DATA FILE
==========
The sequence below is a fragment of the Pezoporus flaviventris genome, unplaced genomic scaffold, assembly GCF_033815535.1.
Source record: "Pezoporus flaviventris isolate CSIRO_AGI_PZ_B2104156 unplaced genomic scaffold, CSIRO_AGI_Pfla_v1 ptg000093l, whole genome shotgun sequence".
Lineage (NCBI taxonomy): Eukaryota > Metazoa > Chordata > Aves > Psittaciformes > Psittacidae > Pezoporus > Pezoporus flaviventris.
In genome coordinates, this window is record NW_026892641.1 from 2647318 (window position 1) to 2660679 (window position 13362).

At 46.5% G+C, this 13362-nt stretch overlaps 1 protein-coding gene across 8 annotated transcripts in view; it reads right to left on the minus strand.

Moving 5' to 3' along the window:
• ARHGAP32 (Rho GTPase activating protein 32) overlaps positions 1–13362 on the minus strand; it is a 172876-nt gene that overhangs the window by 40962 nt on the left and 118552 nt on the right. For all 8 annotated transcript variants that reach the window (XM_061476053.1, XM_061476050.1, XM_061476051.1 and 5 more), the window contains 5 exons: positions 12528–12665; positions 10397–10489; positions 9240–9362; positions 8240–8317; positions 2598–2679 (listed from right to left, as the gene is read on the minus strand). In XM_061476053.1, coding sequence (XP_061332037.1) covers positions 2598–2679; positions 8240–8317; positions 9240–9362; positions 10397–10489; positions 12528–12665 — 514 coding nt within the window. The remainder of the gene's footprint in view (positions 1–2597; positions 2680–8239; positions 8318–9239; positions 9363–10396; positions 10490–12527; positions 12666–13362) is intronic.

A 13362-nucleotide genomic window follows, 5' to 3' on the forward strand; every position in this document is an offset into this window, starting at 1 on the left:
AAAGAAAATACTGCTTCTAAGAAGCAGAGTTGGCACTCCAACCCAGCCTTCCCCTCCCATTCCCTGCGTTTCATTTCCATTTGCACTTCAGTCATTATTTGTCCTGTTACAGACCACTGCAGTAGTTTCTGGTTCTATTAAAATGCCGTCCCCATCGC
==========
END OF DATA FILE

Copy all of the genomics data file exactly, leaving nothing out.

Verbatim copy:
The sequence below is a fragment of the Pezoporus flaviventris genome, unplaced genomic scaffold, assembly GCF_033815535.1.
Source record: "Pezoporus flaviventris isolate CSIRO_AGI_PZ_B2104156 unplaced genomic scaffold, CSIRO_AGI_Pfla_v1 ptg000093l, whole genome shotgun sequence".
Lineage (NCBI taxonomy): Eukaryota > Metazoa > Chordata > Aves > Psittaciformes > Psittacidae > Pezoporus > Pezoporus flaviventris.
In genome coordinates, this window is record NW_026892641.1 from 2647318 (window position 1) to 2660679 (window position 13362).

At 46.5% G+C, this 13362-nt stretch overlaps 1 protein-coding gene across 8 annotated transcripts in view; it reads right to left on the minus strand.

Moving 5' to 3' along the window:
• ARHGAP32 (Rho GTPase activating protein 32) overlaps positions 1–13362 on the minus strand; it is a 172876-nt gene that overhangs the window by 40962 nt on the left and 118552 nt on the right. For all 8 annotated transcript variants that reach the window (XM_061476053.1, XM_061476050.1, XM_061476051.1 and 5 more), the window contains 5 exons: positions 12528–12665; positions 10397–10489; positions 9240–9362; positions 8240–8317; positions 2598–2679 (listed from right to left, as the gene is read on the minus strand). In XM_061476053.1, coding sequence (XP_061332037.1) covers positions 2598–2679; positions 8240–8317; positions 9240–9362; positions 10397–10489; positions 12528–12665 — 514 coding nt within the window. The remainder of the gene's footprint in view (positions 1–2597; positions 2680–8239; positions 8318–9239; positions 9363–10396; positions 10490–12527; positions 12666–13362) is intronic.

A 13362-nucleotide genomic window follows, 5' to 3' on the forward strand; every position in this document is an offset into this window, starting at 1 on the left:
AAAGAAAATACTGCTTCTAAGAAGCAGAGTTGGCACTCCAACCCAGCCTTCCCCTCCCATTCCCTGCGTTTCATTTCCATTTGCACTTCAGTCATTATTTGTCCTGTTACAGACCACTGCAGTAGTTTCTGGTTCTATTAAAATGCCGTCCCCATCGC